Monthly Archives: April 2012

Getting real about decarbonisation involves deploying technologies now and at scale

This is a link to an excellent blog post from one of my former lecturers in environmental energy policy at Imperial College. It makes a strong case for picking winners. Something the UK has been scared of since the 1970s. Getting real about decarbonisation involves deploying technologies now and at scale.

Breathtaking arrogance

Just saw a presentation of a desk study on potential of PV in the UK. They took a two step approach, firstly calculating an absolute technical potential and then applying a set of socioeconomic filters.

I was mostly fine with the technical estimates. There was room for improvement but with the data that was available they did a decent job.

It was when they got onto social and economic factors that my jaw dropped. The renewable energy industry is largely populated with bleeding heart liberals so to see “desire factors” (i.e. the likelihood that people will be interested in installing PV) used in the model being education level and local recycling rate was horrifying.

Let’s deal with the second one of these first. Local recycling rate was used as an indicator of general environmental consciousness across a city population. In fact, in the UK, variation in local recycling rates has as much to do with the set of waste streams separated for kerbside collection by the local authority as anything. Specifically, there are authorities which fail to even recycle obvious materials like glass and some plastics like polypropylene (doesn’t weigh much so makes little impact on a weight-based target), meanwhile other authorities recycle food waste which can add double-digit percentage points to a municipal recycling rate.

Education level. There are actually two issues here.
The first, and that which I found deeply offensive was the implication that people who do not have a degree level education couldn’t care less about the environment. While there may indeed be a correlation between uptake and education level, this is likely to be a consequence of earnings potential and ability to pay considerations which were addressed elsewhere in their model. I’m sure the researchers wouldn’t have been so crass as to make the claim that religious or ethnic minority groups were not interested so why pick on the less educated. It’s because you’re working on your second degree and you think everyone else is too thick to understand why we need to move to a renewable world. It strays dangerously close to Orwell’s vision of the proles in 1984.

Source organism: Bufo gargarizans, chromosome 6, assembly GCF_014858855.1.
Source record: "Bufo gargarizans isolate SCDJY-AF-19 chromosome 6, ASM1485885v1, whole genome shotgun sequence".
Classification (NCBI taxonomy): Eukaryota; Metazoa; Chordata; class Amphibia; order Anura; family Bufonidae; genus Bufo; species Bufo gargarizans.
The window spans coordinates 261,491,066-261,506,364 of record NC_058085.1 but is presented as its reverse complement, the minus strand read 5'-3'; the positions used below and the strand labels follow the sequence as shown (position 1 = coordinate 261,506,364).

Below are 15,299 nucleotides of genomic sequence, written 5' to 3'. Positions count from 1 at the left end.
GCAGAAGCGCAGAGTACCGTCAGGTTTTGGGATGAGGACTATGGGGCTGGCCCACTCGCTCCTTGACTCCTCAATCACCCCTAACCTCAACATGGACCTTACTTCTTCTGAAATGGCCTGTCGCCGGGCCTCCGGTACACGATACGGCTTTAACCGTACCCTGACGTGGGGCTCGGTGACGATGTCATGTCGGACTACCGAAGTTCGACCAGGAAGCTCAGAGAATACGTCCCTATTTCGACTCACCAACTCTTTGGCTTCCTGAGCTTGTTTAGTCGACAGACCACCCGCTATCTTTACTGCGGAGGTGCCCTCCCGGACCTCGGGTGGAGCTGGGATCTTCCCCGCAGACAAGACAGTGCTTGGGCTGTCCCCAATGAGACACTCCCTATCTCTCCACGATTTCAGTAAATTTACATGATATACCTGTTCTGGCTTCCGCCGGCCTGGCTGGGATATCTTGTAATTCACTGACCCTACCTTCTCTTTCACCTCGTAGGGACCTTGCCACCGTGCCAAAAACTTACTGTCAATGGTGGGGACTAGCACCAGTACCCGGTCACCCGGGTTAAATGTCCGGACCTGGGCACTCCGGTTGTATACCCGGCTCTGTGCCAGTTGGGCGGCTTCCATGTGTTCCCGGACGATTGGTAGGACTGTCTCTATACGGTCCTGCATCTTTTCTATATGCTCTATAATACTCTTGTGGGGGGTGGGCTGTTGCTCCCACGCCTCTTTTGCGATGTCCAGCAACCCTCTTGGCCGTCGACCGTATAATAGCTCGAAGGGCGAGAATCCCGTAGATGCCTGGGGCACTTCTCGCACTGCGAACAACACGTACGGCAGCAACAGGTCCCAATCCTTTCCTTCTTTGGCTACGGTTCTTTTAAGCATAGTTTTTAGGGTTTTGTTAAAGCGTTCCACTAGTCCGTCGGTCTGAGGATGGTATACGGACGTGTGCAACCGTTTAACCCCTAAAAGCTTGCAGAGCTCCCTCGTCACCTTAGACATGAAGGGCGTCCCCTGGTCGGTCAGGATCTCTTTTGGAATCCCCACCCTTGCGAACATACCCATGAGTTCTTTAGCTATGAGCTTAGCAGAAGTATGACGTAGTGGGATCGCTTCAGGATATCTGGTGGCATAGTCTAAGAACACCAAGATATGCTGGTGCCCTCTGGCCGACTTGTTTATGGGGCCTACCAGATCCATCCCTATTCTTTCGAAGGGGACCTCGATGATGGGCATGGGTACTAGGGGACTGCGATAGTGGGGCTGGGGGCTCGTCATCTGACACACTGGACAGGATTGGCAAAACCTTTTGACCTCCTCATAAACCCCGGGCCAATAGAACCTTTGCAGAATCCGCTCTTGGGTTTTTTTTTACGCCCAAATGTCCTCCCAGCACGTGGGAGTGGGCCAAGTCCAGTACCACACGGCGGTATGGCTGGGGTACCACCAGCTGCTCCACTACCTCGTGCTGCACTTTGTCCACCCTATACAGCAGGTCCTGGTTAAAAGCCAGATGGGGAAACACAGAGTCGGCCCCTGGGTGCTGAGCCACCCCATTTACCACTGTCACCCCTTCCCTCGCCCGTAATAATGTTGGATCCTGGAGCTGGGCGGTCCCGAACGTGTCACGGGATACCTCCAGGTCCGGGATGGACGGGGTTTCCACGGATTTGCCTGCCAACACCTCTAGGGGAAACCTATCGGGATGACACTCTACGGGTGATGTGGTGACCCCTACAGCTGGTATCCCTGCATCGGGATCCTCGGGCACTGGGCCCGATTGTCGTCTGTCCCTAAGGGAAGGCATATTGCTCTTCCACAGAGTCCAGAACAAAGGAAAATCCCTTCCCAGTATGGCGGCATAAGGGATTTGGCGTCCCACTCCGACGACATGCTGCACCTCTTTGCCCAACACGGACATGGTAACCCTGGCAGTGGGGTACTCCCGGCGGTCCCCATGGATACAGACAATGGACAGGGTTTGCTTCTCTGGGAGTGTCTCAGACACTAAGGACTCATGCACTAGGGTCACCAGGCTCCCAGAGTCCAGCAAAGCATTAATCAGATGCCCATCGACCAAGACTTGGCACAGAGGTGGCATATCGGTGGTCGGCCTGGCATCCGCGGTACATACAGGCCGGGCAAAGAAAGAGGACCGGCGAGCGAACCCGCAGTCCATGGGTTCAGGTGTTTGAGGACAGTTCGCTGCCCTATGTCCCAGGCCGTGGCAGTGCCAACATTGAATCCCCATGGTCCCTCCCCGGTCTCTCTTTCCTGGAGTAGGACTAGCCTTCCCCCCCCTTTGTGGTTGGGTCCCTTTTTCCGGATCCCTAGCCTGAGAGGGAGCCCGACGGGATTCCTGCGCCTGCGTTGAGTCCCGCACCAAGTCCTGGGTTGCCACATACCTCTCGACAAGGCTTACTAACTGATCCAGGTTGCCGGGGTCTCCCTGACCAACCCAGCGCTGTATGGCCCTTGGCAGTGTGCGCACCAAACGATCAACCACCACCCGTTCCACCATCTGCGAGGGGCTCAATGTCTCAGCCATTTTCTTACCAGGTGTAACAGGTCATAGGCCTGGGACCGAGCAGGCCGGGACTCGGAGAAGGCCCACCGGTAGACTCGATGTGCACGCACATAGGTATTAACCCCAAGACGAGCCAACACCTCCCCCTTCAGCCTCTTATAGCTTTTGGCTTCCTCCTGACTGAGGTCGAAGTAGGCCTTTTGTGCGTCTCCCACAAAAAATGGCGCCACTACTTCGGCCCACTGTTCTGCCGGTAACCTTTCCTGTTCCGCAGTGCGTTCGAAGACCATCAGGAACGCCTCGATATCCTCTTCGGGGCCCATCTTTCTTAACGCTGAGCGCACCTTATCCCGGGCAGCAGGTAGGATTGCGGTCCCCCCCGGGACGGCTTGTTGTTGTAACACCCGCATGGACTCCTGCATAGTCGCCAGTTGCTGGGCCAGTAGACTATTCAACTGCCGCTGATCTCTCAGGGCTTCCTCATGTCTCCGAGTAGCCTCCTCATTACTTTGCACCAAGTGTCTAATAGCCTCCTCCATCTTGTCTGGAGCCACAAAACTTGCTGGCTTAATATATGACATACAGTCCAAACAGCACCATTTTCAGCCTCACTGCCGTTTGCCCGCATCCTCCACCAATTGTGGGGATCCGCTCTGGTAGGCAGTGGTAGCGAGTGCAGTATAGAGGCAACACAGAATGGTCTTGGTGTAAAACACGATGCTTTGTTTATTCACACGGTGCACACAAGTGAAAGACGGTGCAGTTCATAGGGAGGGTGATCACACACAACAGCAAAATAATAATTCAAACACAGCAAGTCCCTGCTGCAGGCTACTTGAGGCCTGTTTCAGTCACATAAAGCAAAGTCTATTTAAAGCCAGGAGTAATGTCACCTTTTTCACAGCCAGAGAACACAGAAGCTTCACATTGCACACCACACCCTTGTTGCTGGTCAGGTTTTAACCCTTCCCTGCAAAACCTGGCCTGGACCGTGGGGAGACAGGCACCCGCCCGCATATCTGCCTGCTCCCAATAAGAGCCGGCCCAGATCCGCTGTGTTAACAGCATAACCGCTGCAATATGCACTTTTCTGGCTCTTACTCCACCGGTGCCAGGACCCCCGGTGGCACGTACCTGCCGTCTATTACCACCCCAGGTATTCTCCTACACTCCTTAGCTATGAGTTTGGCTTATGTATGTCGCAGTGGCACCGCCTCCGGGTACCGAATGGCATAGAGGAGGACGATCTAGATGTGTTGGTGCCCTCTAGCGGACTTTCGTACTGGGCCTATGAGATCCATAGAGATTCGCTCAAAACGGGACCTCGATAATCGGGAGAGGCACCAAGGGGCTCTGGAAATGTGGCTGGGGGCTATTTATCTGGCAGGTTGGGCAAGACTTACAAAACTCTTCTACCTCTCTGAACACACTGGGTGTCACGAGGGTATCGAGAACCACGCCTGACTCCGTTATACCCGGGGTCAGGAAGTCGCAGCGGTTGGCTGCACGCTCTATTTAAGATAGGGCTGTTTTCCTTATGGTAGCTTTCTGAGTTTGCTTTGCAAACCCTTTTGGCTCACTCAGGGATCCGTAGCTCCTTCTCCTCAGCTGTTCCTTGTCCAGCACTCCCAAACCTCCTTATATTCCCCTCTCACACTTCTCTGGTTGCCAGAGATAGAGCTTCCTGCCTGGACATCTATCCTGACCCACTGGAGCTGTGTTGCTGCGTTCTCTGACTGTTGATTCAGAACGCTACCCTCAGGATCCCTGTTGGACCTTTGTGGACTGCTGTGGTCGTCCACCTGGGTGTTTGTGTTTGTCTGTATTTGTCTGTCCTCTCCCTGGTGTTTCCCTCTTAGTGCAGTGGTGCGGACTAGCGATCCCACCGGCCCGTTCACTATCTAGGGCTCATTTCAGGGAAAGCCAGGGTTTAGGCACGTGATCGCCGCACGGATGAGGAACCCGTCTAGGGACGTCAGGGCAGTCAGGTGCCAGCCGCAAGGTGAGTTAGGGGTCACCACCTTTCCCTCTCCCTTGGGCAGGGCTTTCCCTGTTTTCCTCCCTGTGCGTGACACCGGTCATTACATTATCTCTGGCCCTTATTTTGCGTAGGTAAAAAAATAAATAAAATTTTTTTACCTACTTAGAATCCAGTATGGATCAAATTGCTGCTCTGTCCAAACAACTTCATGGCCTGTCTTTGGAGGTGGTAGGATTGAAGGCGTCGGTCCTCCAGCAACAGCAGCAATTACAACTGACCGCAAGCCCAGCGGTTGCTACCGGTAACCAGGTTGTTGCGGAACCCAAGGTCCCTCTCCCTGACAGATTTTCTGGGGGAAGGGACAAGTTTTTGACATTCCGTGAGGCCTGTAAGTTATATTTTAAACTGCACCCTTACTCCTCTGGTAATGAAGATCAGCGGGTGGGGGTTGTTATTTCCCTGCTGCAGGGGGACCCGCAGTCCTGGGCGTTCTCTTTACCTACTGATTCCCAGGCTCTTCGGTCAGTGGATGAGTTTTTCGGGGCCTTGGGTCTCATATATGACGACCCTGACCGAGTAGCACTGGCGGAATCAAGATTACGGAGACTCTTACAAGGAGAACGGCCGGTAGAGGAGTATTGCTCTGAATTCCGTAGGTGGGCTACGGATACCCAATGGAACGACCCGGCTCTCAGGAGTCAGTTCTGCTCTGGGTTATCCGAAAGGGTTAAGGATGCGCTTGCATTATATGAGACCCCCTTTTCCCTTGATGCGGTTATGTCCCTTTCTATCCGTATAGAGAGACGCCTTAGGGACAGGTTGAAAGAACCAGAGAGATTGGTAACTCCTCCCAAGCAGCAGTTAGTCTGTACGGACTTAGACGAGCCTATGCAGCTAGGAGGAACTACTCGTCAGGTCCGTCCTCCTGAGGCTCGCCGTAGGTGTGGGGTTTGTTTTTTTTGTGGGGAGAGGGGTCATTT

The other issue around using education level is that there is plenty of evidence that there is no firm correlation between a high level of education and a commitment to pro-environmental causes. I hardly think Nigel Lawson of the (ahem) Global Warming Policy Foundation is open to solar power and yet he had the intelligence to run HM Treasury (no comment on his achievements in this role, just pointing out that cabinet level politics usually demands an Oxbridge degree).

The third missing plank of the presentation (though it is partly addressed by the paper) was the absence from the discussion of free PV social housing schemes where a housing association provides PV to tenants who receive the free electricity while the housing association takes the FIT subsidy to recover the cost of the systems. These schemes are currently not viable after the reduction of the FIT rates however it has been widely acknowledged that this regressive change to the FIT system was not ideal and work is underway at DECC to introduce a tariff specifically to re-create this segment of the market.

Update: the paper I am discussing here won the best paper award at the conference. I laughed heartily.